You’re (Not) Doing it Wrong!

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You’re (Not) Doing it Wrong!

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 “Fear stifles our thinking and actions. It creates indecisiveness that results in stagnation. I have known talented people who procrastinate indefinitely rather than risk failure. Lost opportunities cause erosion of confidence, and the downward spiral begins.”

– Charles Stanley

I googled the phrase “you’re doing it wrong” and was surprised to find a thorough historical account of its use on the website, knowyourmeme.com. The entry described “…a catchphrase commonly associated with FAIL images and videos.”

The site lists January of 2004 as the earliest known reference, so most of us heavy Internet users have been directly exposed to this meme with little notice for over a decade.

Disturbingly, close to the end of the page it says, “The catchphrase still remains in widespread usage and has been since adopted by the mainstream news media as a popular motif in headlines.”

That’s the part that bother’s me.

I couldn’t care less about silly Internet memes. I get a kick out of most of them. But, headlines used by corporate-owned, traditional media to catch your attention and reinforce the false fear that you’re doing something wrong, is the worst kind of exploitive propaganda.

Left unattended, the constant fear of doing something wrong can be corrosive and eventually debilitating. And, your lack of confidence emanates as your personal fears and self-criticism are projected on to others.

Personal fear

I believe you should write like you speak, especially in venues like this blog post. When you write like you speak, you transmit your genuine voice to your readers. And, authenticity is much more engaging and interesting than pretense.

But, ask anyone who knows me and they’ll tell you I write nothing like I speak. That’s because I have a hard time following my own belief and rule out of fear of “doing it wrong.”

I’m not a strong grammatician, first of all. So, I worry that people who consider grammar important will stop reading before they even get started. And I don’t dare use the normal colloquialisms I use when I talk, because I’m concerned most readers won’t understand them or will find them irritating.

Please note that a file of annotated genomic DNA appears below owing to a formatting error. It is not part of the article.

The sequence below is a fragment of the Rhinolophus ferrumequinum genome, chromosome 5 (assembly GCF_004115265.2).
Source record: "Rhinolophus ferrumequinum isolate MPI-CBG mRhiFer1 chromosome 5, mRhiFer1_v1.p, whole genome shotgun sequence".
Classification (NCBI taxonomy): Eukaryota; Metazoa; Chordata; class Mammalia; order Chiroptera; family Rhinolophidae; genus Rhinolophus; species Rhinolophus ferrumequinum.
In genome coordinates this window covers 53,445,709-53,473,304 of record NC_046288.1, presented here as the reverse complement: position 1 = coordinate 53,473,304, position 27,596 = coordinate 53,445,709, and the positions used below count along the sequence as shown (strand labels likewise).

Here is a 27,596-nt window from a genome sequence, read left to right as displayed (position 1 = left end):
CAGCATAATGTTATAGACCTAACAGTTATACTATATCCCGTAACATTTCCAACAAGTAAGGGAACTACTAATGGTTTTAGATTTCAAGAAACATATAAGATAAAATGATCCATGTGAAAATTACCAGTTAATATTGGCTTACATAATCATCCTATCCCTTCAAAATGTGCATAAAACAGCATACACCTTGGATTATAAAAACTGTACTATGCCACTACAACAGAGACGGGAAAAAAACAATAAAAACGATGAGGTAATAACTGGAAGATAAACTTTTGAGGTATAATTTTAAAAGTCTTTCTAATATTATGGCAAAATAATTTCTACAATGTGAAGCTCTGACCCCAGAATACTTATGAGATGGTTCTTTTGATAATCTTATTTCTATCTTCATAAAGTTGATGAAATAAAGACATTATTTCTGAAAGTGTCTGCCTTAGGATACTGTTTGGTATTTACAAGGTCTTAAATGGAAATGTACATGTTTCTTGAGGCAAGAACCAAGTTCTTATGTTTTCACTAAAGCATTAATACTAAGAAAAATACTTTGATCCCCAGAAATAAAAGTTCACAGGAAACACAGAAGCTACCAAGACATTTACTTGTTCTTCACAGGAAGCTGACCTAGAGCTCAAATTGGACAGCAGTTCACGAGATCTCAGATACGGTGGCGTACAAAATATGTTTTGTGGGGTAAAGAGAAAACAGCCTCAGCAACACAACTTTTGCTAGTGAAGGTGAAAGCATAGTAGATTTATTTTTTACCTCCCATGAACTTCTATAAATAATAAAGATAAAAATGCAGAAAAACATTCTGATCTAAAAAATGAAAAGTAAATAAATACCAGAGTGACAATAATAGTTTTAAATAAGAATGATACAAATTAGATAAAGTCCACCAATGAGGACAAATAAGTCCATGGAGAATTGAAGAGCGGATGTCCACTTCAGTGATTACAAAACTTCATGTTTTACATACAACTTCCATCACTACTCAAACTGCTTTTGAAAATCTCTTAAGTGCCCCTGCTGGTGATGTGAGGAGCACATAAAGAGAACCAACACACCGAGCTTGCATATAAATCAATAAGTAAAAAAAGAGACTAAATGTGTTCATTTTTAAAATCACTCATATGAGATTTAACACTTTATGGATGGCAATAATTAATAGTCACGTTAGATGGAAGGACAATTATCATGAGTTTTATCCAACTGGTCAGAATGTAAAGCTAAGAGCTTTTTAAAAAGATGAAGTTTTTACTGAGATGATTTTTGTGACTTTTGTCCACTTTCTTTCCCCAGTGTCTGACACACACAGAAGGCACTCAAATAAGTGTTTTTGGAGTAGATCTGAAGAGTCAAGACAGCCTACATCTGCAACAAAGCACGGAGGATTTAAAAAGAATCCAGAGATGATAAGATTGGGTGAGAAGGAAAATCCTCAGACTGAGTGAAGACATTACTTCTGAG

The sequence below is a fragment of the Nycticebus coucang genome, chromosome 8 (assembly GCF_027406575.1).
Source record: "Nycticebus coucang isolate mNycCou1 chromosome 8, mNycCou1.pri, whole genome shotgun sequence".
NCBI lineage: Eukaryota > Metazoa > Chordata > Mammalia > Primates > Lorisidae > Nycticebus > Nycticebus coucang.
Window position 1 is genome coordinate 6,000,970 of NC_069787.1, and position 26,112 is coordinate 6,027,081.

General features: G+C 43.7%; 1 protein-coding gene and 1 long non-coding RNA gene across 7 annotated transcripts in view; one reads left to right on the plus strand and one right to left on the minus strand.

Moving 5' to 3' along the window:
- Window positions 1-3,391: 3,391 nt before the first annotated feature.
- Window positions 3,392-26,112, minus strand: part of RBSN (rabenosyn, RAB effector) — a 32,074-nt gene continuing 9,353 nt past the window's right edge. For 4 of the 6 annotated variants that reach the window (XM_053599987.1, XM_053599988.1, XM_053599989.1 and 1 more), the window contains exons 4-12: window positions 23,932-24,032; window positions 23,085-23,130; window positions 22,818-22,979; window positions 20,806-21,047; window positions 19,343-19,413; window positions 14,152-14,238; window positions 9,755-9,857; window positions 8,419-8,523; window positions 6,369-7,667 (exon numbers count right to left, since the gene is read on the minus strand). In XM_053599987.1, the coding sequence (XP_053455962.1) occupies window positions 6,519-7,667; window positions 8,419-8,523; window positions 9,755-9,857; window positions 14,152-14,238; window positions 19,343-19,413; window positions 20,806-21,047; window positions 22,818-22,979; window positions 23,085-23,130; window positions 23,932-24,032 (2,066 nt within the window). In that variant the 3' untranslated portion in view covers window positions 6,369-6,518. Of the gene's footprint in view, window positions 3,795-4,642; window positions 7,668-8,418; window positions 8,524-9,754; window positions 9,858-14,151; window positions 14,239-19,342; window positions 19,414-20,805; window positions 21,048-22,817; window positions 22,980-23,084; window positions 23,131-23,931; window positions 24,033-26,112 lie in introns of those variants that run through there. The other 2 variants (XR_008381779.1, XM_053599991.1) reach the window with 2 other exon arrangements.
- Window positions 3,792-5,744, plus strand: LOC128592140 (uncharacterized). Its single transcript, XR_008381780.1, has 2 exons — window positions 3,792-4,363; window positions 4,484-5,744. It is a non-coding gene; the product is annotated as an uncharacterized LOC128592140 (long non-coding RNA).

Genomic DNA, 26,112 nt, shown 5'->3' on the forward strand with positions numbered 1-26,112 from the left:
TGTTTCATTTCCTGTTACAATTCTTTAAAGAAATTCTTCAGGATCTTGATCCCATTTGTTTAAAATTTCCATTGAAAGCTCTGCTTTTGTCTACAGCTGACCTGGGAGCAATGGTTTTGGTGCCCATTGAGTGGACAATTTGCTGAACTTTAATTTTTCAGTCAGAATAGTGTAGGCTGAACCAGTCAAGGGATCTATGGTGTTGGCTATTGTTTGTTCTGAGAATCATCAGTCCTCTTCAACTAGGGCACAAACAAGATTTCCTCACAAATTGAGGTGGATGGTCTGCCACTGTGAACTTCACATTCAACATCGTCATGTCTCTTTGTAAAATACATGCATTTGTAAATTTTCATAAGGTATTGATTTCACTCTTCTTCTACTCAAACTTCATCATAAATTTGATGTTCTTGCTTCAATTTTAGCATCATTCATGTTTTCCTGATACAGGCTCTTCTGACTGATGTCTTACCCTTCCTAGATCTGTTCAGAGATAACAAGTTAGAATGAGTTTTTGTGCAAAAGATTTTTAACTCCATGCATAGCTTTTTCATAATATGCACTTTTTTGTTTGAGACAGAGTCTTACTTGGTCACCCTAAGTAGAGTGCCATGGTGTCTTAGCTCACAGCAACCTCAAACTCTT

Of course, I assume younger people are more interested in career advancement than advice about being empathetic toward their coworkers. So, I worry that what interests me is relevant to a dwindling audience.

How ridiculous.

The truth is I must ignore the naysayers living in my head and continue to practice writing more like I speak, while staying true to my passion.

I must rewire my brain and internalize a fundamental truth; I am not doing it wrong. I’m merely practicing. And, nothing gets better without lots of practice.

Mistakes have consequences and so does criticism

As I rectify the imbalance in my fears about writing, I must be careful not to take it too far the other direction. The quality of the written word certainly matters and it’s not productive to write and post whatever gibberish comes to mind.

Attention to detail is critical to success in business. Client prospects ignore sales people who send poorly written emails. Job candidates lose out on interviews because they leave typos in their resumes. It’s important to pay attention and do your very best when communicating with others.

But, discernment can become unbalanced. Some of the most talented and hard working people I’ve known simply don’t write well. And, I know that in the past when I’ve been hypercritical of traits like those, I’ve lost out on some exceptional talent.

If you don’t maintain a balance, you can find yourself focusing too much on your perception of “what’s wrong” and eventually find yourself alone with the ghosts of unrealized value and opportunity.

The difference between discernment and prejudice

Anyone who wonders how fear and prejudice are related should realize that our own personal fear of doing something wrong is the same pre-judgment we project on to others. The two are tightly linked, if not one-and-the same. You simply can’t stop being overly critical of others until you stop being overly critical of yourself.

Of course, quality matters. And, rules matter. To build and sustain a successful business or career, you must build and maintain all sorts of guidelines.

But, it’s important to define those guidelines with clarity and flexibility so that when real life bumps up against them, you can judge their relevance with efficacy and confidence.

That confidence will enable you to bend or permanently modify your guidelines to provide yourself and other people with an empathetic and accurate assessment. And, it will also prevent you from missing opportunities due to unwarranted and inefficient prejudice.

The bottom line is; lighten up. First, lighten up on yourself, so you’ll be able to lighten up on others. You’re not doing it wrong. You’re practicing your craft and profession. The important thing is to keep doing whatever it is you’re doing with excitement, passion and authenticity.

The quality will come.

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